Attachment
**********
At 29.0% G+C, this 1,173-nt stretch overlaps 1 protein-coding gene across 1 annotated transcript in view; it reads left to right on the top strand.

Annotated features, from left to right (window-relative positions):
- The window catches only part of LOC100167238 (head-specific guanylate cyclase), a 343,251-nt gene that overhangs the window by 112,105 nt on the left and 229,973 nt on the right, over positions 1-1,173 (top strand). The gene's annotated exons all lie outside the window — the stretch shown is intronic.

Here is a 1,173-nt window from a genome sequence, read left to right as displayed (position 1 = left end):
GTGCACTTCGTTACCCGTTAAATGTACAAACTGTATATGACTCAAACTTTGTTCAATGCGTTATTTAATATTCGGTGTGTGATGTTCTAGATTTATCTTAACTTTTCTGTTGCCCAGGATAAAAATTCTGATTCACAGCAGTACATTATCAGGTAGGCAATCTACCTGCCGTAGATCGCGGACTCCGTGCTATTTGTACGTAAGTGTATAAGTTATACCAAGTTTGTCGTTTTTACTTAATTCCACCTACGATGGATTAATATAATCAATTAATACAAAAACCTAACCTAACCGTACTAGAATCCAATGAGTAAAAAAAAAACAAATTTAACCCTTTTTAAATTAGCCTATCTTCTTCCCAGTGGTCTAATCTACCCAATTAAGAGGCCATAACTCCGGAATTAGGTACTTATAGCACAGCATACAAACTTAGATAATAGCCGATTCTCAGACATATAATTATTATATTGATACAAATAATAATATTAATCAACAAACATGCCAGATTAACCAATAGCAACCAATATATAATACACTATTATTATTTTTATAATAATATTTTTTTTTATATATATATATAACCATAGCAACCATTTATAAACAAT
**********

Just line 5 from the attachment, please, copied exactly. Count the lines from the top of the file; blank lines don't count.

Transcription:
GTGCACTTCGTTACCCGTTAAATGTACAAACTGTATATGACTCAAACTTTGTTCAATGCGTTATTTAATATTCGGTGTGTGATGTTCTAGATTTATCTTAACTTTTCTGTTGCCCAGGATAAAAATTCTGATTCACAGCAGTACATTATCAGGTAGGCAATCTACCTGCCGTAGATCGCGGACTCCGTGCTATTTGTACGTAAGTGTATAAGTTATACCAAGTTTGTCGTTTTTACTTAATTCCACCTACGATGGATTAATATAATCAATTAATACAAAAACCTAACCTAACCGTACTAGAATCCAATGAGTAAAAAAAAAACAAATTTAACCCTTTTTAAATTAGCCTATCTTCTTCCCAGTGGTCTAATCTACCCAATTAAGAGGCCATAACTCCGGAATTAGGTACTTATAGCACAGCATACAAACTTAGATAATAGCCGATTCTCAGACATATAATTATTATATTGATACAAATAATAATATTAATCAACAAACATGCCAGATTAACCAATAGCAACCAATATATAATACACTATTATTATTTTTATAATAATATTTTTTTTTATATATATATATAACCATAGCAACCATTTATAAACAAT